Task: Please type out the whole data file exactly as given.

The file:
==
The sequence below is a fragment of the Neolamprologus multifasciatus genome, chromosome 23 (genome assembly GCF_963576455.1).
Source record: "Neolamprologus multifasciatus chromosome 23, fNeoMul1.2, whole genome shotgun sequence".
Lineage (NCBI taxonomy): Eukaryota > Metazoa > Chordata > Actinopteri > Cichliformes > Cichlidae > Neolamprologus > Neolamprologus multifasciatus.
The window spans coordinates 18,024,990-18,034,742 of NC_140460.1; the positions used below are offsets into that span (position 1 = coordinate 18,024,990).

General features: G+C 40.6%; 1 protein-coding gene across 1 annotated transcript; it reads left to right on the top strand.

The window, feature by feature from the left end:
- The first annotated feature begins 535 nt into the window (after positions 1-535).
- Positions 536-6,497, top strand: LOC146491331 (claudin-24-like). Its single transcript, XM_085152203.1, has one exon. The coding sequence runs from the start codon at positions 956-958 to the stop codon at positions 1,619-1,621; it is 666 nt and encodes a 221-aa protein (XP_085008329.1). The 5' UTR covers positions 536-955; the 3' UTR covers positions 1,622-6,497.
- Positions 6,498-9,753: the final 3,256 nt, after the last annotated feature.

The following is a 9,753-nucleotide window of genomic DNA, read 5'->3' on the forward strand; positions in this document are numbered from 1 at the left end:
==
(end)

The sequence below is a fragment of the Neolamprologus multifasciatus genome, chromosome 23 (genome assembly GCF_963576455.1).
Source record: "Neolamprologus multifasciatus chromosome 23, fNeoMul1.2, whole genome shotgun sequence".
Lineage (NCBI taxonomy): Eukaryota > Metazoa > Chordata > Actinopteri > Cichliformes > Cichlidae > Neolamprologus > Neolamprologus multifasciatus.
The window spans coordinates 18,024,990-18,034,742 of NC_140460.1; the positions used below are offsets into that span (position 1 = coordinate 18,024,990).

General features: G+C 40.6%; 1 protein-coding gene across 1 annotated transcript; it reads left to right on the top strand.

The window, feature by feature from the left end:
- The first annotated feature begins 535 nt into the window (after positions 1-535).
- Positions 536-6,497, top strand: LOC146491331 (claudin-24-like). Its single transcript, XM_085152203.1, has one exon. The coding sequence runs from the start codon at positions 956-958 to the stop codon at positions 1,619-1,621; it is 666 nt and encodes a 221-aa protein (XP_085008329.1). The 5' UTR covers positions 536-955; the 3' UTR covers positions 1,622-6,497.
- Positions 6,498-9,753: the final 3,256 nt, after the last annotated feature.

The following is a 9,753-nucleotide window of genomic DNA, read 5'->3' on the forward strand; positions in this document are numbered from 1 at the left end: